Jemgum Gas Storage Facility, Lower Saxony, Germany
Jemgum underground natural gas storage facility is being developed in Lower Saxony, Germany. WINGAS and EWE are jointly developing the facility. WINGAS is a joint venture between Gazprom and Wintershall. The first phase of the project is expected to commence operations in 2013 and the final phase in 2016.
The facility will have a torage capacity of up to 1.2 billion cubic metres (bcm) of natural gas. The first phase will have a capacity of 320 million cubic metres. It will have a withdrawal capacity of 250,000m3/h and an injection capacity of 200,000m3/h.
The Jemgum facility is being built to increase energy supply security in Germany. The country is the largest natural gas importers in the world and its domestic demand is rising constantly.
By 2017, Germany is expected to import 75% of its natural gas to meet the demand. Natural gas storage facilities such as Jemgum will provide flexible and secure supply of energy throughout the year for the country.
Geological reasons for choosing the Jemgum region
The Jemgum region was chosen due to the geological properties of the salt domes. The region has been explored to a large extent to prove its suitability for underground gas storage. The properties of the salt domes in the region ensure underground natural gas storage is completely safe.
The facility is also ideally located near the European natural gas transmission pipeline network and will receive gas from Russia, the North Sea and Denmark.
Jemgum facility construction by WINGAS and EWE
Construction of the facility began in July 2008. It will include up to 33 caverns, of which 15, each with a capacity of 700,000 cubic metres, will be built by EWE. The remaining 18 will be developed by WINGAS. The two set of caverns will be created jointly by EWE and WINGAS but operated individually by the two companies.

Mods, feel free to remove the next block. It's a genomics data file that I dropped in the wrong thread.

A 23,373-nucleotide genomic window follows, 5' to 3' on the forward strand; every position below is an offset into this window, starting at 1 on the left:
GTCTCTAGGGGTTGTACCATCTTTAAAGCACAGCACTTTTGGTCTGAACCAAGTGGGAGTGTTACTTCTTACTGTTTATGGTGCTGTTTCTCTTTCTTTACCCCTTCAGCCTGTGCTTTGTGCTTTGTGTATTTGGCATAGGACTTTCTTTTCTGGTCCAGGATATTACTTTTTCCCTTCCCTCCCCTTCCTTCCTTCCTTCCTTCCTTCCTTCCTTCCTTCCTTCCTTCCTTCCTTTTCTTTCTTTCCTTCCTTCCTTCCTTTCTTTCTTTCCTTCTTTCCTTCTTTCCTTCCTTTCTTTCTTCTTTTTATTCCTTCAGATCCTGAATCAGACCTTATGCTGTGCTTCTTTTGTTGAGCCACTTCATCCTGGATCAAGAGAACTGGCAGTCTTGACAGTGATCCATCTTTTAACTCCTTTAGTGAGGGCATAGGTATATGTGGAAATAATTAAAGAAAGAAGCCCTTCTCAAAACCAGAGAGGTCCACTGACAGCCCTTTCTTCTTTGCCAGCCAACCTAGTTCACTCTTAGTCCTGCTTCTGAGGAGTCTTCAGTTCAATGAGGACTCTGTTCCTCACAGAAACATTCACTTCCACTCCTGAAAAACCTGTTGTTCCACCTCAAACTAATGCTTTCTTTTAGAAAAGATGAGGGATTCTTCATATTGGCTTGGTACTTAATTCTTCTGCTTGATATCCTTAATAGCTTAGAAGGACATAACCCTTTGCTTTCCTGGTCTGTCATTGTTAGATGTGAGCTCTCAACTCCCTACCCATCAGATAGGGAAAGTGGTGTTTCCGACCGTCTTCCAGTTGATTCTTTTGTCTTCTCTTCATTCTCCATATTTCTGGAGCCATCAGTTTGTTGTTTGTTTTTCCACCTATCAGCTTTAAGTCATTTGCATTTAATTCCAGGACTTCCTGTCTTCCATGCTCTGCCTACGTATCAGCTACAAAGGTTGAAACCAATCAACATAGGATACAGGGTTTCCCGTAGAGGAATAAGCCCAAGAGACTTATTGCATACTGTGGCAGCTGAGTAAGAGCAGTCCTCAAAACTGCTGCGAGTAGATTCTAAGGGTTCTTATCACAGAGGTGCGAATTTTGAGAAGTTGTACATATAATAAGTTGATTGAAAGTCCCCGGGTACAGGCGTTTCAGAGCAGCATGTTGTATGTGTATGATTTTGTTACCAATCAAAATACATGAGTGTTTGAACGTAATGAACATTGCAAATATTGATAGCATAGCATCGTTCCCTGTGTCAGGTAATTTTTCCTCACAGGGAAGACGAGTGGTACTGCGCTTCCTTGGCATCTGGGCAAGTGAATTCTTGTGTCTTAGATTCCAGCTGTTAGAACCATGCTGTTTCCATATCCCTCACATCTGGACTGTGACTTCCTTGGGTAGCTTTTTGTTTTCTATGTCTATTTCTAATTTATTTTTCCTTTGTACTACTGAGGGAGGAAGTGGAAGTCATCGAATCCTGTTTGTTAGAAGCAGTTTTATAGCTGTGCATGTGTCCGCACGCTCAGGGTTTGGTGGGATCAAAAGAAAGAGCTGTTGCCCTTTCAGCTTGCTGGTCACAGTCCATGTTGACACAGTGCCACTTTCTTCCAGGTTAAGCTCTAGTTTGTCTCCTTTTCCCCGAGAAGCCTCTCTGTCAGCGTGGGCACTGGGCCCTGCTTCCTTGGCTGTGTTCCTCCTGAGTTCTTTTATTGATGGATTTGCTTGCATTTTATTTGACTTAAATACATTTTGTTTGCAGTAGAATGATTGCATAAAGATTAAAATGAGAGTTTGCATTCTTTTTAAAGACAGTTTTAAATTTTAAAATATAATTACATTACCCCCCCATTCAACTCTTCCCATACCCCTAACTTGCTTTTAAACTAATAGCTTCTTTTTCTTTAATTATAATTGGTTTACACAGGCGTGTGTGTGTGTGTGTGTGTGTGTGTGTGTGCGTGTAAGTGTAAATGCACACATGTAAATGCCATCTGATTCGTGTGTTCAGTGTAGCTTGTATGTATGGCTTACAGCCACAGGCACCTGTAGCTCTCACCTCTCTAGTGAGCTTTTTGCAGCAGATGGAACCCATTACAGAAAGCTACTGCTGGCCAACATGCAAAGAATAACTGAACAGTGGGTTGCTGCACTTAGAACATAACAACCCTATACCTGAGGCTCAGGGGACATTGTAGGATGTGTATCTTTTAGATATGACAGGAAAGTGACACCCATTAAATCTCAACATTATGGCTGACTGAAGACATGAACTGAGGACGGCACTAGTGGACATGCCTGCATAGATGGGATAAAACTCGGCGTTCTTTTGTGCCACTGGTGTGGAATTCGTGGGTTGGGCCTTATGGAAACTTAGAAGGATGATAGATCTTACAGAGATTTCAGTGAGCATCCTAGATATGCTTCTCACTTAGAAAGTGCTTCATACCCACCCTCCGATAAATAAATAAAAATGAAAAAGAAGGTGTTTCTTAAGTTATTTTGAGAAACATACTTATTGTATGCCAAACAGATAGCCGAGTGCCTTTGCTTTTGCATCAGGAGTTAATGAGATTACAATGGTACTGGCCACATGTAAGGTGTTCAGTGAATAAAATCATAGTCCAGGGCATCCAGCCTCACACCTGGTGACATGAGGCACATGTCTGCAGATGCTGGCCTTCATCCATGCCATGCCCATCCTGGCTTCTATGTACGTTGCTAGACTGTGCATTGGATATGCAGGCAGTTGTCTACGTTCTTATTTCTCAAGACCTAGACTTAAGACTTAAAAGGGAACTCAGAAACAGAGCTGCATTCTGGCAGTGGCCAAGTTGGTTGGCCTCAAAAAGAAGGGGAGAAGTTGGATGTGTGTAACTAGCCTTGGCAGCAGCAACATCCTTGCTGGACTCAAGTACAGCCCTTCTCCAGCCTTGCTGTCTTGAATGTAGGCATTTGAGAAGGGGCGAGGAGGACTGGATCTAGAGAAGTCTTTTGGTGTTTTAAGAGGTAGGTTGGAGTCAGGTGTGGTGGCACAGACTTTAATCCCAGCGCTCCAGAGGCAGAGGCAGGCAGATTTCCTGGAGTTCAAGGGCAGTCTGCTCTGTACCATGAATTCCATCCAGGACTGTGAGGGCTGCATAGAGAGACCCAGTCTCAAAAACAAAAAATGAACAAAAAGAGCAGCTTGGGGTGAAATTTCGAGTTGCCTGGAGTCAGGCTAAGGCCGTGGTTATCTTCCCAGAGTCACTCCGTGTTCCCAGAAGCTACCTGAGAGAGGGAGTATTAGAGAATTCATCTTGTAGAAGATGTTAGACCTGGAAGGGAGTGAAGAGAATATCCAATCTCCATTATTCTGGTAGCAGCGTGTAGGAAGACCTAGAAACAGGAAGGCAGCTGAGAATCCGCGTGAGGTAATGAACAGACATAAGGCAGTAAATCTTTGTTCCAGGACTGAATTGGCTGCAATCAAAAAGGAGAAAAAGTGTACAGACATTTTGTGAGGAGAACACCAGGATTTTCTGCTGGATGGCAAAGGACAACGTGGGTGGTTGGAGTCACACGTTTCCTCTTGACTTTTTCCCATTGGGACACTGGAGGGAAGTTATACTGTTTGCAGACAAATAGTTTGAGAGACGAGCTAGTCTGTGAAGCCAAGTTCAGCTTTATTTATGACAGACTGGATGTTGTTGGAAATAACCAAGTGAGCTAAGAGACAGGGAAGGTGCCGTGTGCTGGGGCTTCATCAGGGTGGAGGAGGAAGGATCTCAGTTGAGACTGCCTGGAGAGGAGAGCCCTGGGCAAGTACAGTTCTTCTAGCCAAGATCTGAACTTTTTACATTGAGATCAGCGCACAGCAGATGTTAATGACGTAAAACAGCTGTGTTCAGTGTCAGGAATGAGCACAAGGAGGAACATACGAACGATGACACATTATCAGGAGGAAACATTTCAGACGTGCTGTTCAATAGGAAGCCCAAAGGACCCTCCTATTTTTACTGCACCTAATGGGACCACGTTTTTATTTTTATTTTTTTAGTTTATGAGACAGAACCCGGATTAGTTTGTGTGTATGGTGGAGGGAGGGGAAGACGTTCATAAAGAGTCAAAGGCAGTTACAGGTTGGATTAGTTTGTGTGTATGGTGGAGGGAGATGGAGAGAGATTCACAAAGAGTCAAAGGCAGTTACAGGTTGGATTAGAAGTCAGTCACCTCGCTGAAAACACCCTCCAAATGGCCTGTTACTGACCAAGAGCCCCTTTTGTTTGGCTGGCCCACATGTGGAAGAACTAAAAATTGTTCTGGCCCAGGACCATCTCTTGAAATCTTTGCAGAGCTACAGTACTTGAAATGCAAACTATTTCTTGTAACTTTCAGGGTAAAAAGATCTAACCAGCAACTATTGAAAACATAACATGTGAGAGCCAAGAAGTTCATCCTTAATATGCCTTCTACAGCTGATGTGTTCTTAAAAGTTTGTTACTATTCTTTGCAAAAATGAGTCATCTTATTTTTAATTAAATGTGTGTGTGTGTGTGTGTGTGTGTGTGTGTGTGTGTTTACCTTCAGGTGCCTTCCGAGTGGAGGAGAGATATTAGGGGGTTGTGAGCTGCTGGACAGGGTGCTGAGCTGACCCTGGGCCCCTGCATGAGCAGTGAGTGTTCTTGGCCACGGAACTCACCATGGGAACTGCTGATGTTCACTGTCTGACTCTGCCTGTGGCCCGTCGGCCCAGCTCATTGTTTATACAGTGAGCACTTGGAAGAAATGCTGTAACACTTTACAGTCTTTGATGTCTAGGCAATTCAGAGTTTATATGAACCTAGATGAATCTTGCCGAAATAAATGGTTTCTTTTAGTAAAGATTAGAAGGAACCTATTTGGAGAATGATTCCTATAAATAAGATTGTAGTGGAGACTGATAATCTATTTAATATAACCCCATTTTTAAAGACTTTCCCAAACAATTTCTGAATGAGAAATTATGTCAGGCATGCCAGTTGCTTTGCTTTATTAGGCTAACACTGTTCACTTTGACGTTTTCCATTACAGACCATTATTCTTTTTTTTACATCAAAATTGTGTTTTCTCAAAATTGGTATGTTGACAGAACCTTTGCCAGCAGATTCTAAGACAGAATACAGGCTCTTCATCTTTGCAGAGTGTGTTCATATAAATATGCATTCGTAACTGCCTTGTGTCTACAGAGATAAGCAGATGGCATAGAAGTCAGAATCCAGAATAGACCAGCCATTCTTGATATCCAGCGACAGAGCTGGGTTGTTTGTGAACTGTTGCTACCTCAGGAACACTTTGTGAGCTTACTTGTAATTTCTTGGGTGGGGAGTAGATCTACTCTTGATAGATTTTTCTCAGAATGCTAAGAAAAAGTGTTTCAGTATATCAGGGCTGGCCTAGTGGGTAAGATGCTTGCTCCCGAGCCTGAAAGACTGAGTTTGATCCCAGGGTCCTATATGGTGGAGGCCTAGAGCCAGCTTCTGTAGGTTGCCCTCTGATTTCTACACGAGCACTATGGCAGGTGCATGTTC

VNG agreed to cooperate and develop the facility along with WINGAS in September 2009. VNG will own one third of WINGAS' storage capacities and act as the storage operator.
By June 2011, construction of ten caverns was completed and the leaching process commenced. The caverns have been drilled into a salt dome of the Zechstein formation to a depth of 1,600m. Each cavern will be 400m in height and 80m wide. The caverns are being drilled from various locations of the site to penetrate the deep geological structure.
As of April 2012, seven caverns have been leached. They will be ready to accept gas in a year's time. A water intake facility was built at the Ems River to draw water for the leaching process of the caverns. The brine solution created through the leaching process is discharged through a 40km pipeline into the North Sea to reduce the environmental impact.
Construction of the gas handling facilities started in July 2010 and is ongoing. Drilling of the remaining caverns is expected to continue throughout 2012.
Pipeline connections from the underground natural gas storage facility
A 14km pipeline will connect the facility to the Dutch gas pipeline system. WINGAS received approval to construct the pipeline from the Lower Saxony State Authority for Mining, Energy and Geology in April 2012. The pipeline will have a diameter of 90cm and will be able to transport 1.8 million cubic metres of natural gas each hour.
The pipeline will start from the Jemgum facility towards Bunde and on to Oude Statenzijl where it will connect with the existing pipeline network. It is expected to take six months to construct. In some areas, a trenchless method will be used to construct the pipeline to reduce the environmental impact.
Connection to existing gas transmission systems and contractors
The Jemgum facility will be connected to various transmission systems including WINGAS TRANSPORT, Gasunie Deutschland Transport Services, Gas Transport Services and Thyssengas.
The facility will provide access to market areas such as GASPOOL and NetConnect Germany (formerly, BEB and E.ON) and TTF in the Netherlands.
DEEP. Underground Engineering and KBB Underground Technologies were responsible for drilling and geological planning of eight caverns drilled for the facility.